Even following April’s successful launch of SES-10 on a reused Falcon 9 first stage, questions regarding the business case have dogged players pursuing reusability, splitting the votes as to its significance for the global launch market. Is it OK to brush reusability aside, or is discounting its impact putting too much stock in an expendable market that may soon disappear?
The truth, of course, lies somewhere in the middle.
Over the past seven years, SpaceX has undertaken 39 Falcon 9 missions, of which one-third had some element of successful reusability. SpaceX twice demonstrated that a previously flown 1st stage can contribute to a successful mission, and Blue Origin launched the same New Shepard five times. The technical case for reusability is self-evident.
SpaceX claimed a more than 50% cost reduction on the first stage that launched SES-10, and aims to improve this margin while also achieving full vehicle reusability and a 24-hour turnaround time by the end of 2018 (though applying the usual SpaceX ‘delay factor,’ we can expect to see this between 2020-2021). Full reusability should further reduce launch costs, while ultimately making the launch industry more sustainable.
With CAPEX on an average commercial GEO communications satellite pinched due to falling capacity prices and impending non-GEO competition, any decline in launch prices will be attractive to operators and may help to close business cases on otherwise untenable investments. As reliability metrics increase, reusable vehicles will be more and more appealing. SpaceX has already proven successful at winning market share, and price reductions from reusability will further pressure the competition particularly if they are able to increase launch availability and deliver on schedule. Commercial and government customers have indicated their willingness to launch on a reused vehicle following successful demonstrations, and insurance underwriters deem the practice of minimal additional risk to a mission. With a strong technical track record to date and this buy-in across the value chain, reusability will become a standard offering of the global launch market in the next decade.
Nonetheless, NSR’s Satellite Manufacturing and Launch Services, 7th Edition, found that the emergence of reusability makes a minimal near-term impact on that very same market.
NSR does not anticipate the order of magnitude – or more – decline in commercial launch costs initially promised with reusability. With minimal market elasticity, SpaceX has no motivation to provide a significant drop in launch prices while their competitors are restricted to a minimum price far above that at which SpaceX could still profit. Moreover, efforts to recoup NRE costs will keep prices high. Musk has stated that ~$1 billion of R&D went into reusability; given SpaceX’s comments on current savings per reused booster of ~50%, minus the discount extended to customers, dozens of launches will be required before the incremental savings match investment. Blue Origin’s timeline to breakeven remains undisclosed, though may be less significant given Bezos’ comments on the nature of his funding for the company.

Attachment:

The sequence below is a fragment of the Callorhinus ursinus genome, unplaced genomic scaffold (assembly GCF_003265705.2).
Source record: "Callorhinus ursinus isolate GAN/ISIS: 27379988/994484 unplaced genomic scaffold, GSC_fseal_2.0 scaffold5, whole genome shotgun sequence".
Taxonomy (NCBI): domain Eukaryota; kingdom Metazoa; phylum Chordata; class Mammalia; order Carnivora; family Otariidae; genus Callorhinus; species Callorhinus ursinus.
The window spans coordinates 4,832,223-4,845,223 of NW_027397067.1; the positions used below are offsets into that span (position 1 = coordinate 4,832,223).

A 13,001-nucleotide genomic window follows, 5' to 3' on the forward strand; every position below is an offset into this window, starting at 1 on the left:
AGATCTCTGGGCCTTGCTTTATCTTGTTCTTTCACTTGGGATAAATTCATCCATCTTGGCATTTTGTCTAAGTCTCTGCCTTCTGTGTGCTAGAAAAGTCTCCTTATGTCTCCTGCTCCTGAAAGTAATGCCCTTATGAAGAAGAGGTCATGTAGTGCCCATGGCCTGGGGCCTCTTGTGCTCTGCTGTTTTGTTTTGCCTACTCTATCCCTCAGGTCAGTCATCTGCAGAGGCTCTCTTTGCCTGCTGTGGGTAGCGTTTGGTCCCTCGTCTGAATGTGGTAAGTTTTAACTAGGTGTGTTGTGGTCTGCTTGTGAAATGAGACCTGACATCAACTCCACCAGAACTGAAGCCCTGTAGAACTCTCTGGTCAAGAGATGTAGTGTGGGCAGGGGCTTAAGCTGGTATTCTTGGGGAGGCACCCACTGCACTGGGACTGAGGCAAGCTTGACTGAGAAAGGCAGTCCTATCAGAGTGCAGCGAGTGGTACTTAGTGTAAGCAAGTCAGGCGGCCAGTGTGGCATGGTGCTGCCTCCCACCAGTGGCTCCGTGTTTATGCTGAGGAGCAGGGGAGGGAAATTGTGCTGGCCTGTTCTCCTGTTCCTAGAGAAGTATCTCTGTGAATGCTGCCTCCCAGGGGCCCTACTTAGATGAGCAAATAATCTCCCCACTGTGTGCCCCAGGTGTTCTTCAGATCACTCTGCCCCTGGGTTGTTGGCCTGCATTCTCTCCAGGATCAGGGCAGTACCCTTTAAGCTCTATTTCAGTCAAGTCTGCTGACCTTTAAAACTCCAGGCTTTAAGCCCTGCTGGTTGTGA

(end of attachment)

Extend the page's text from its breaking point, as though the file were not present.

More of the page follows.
While all but one major global launch provider are pursuing reusability in some form, only SpaceX will offer reusable launch in the near term followed in the early 2020s by Blue Origin and soon after ULA. The potential impact of any single provider in the global launch market is diluted by the endurance of captive markets and strategic interests that keep national launch service providers in operation as well as the commercial preference for a minimum of three competitive suppliers. As such, SpaceX prices will be just one element of the larger average, a factor that NSR estimates limits commercial GEO pricing declines to 10% per kg in the next five years and 19% by 2026.
Many moving parts factor into the strength of the business case for reusability, and despite positive signs of reliability and minimal refurbishment requirements, unknowns remain. The impact on manufacturing rate and the reliability that results from an ongoing production line has yet to be tested, as does the effect on launch rate.
Though reusability has captured the attention of the industry with each successful launch and landing, it is not yet a dominant factor in the global launch market. Lingering questions on the business case will be addressed, but the need to recoup NRE and the strategic nature of launch will restrain its impact – meaning the introduction of reusable vehicles will not drastically change today’s competitive dynamics and pricing. Nonetheless, the upcoming generation of launch vehicles will likely be the last dominated by an expendable architecture. Reusability has set the stage for a new way of operating and will be the mode of competition in the future.
Article by Carolyn Belle, Senior Analyst, NSR USA